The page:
Five months on since the EU referendum and the majority vote in favour of exiting the European Union, what do we know about the implications for UK employers? Are things any clearer yet?

In short, not much clearer. Constitutional lawyers are continuing to do battle over whether the Government is entitled to give notice to leave the EU under Article 50 of the Lisbon Treaty without reference to Parliament. On 3 November 2016, the High Court held that the Government did not have power under the Royal prerogative to give notice under Article 50 (R(Miller) v Secretary of State for Exiting the European Union). The case is now due to be heard by the Supreme Court on 5-8 December 2016, although we are not expecting a decision to be handed down until the New Year.

In the meantime, we do at least have an indication of the Government’s intentions in relation to existing employment legislation once the UK has formally exited the EU.

The Great Repeal Bill

At the Conservative Party conference on 2 October 2016, Theresa May announced her intention to trigger Article 50 before the end of March 2017. Whether this timetable is still realistic will depend at least in part on the outcome of the appeal to the Supreme Court of the Miller judicial review application.

The Prime Minister also announced that the next Queen’s Speech (due in May 2017), setting out legislative proposals for the year ahead, will include a Great Repeal Bill. This Bill is intended to take effect on the date the UK actually leaves the EU, which is likely to be by March 2019 assuming that the Government’s proposed timetable stays on track.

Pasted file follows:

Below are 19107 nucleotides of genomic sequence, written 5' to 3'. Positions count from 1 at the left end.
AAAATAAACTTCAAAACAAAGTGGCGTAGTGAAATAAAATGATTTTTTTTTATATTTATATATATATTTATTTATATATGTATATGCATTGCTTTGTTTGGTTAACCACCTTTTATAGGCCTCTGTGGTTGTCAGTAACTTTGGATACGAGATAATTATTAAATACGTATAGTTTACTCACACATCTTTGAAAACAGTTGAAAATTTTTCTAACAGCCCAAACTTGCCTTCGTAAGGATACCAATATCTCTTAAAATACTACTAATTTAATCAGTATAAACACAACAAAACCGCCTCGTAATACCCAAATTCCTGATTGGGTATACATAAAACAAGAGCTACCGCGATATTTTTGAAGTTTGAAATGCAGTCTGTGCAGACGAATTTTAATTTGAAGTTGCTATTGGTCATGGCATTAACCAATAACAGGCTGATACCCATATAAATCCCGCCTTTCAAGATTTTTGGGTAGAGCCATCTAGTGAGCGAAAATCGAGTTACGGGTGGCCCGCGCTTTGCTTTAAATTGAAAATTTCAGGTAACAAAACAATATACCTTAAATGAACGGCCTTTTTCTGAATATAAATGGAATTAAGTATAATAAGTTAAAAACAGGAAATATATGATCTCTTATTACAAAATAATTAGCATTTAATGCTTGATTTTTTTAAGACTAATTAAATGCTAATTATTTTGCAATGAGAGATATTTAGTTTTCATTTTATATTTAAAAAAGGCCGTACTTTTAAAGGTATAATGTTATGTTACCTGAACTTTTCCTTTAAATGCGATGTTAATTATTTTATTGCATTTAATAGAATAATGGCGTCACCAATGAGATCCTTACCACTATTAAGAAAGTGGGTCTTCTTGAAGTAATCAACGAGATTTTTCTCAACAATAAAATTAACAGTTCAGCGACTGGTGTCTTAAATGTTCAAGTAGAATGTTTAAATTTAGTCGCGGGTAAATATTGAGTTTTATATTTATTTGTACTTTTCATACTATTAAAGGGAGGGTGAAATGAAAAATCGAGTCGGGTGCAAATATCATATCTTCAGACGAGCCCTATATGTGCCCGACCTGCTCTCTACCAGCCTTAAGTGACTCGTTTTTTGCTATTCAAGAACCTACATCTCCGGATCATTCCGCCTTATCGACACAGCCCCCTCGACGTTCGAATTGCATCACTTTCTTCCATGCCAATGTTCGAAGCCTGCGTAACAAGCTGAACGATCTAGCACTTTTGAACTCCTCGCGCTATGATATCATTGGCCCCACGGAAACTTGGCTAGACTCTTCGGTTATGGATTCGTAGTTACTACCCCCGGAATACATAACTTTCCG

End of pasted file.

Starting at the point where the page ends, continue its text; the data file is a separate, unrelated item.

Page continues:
The Bill will repeal the European Communities Act 1972, which currently enshrines the supremacy of EU law in national law. At the same time, it is intended to convert all existing EU-derived law into UK law, with the intention of providing a “calm and orderly exit" and giving "as much certainty as possible to employers, investors, consumers and workers” (David Davis, Secretary of State for Exiting to European Union). It is also likely to give statutory effect to pre-existing ECJ case law post-Brexit.

It has already been reported (The Times, 22 November 2016) that Government lawyers working on the Great Repeal Bill are struggling with the complexity of the task, due to the enormous body of legislation that has been introduced in over 40 years of membership of the EU. The complexities are explained in a briefing paper on the Great Repeal Bill published by the House of Commons library.

Post-Brexit

Once the Great Repeal Bill is enacted, it will then be up to the Government and Parliament to decide which, if any, EU-derived legislation should be repealed or amended. Theresa May's conference speech sought to allay fears by announcing that “existing workers' legal rights will continue to be guaranteed in law, and they will be guaranteed as long as I am Prime Minister”.

So it appears that there will be no immediate change to employment law at the point the UK formally exits the EU. The Government’s intention is for the existing body of EU-derived employment legislation to remain in place until there is political appetite to effect change. What we don’t yet know is what will be the impact of any future decisions of the ECJ on UK law or any amendments made to EU legislation post-Brexit.

Recruitment and retention

Of more immediate concern to many employers will be the implications for the recruitment and the continued employment of EU-nationals post-Brexit. On this we still have no clarity from the Government, although Teresa May has indicated that she ‘expects’ to allow EU nationals already living in the UK to be allowed stay. See our previous briefing for more information. Employers are already reporting some difficulties in recruitment, with potential EU candidates apparently being discouraged by the uncertainty over their future status.

The House of Commons Library recently published a short briefing paper on the implications for employment law arising from Brexit. The paper explains how EU law is implemented in the UK and the role of ECJ case law, and how this will apply in the future. The paper also includes a table summarising EU-derived employment law rights and their EU and UK legislative sources.

We will keep you updated with any further developments.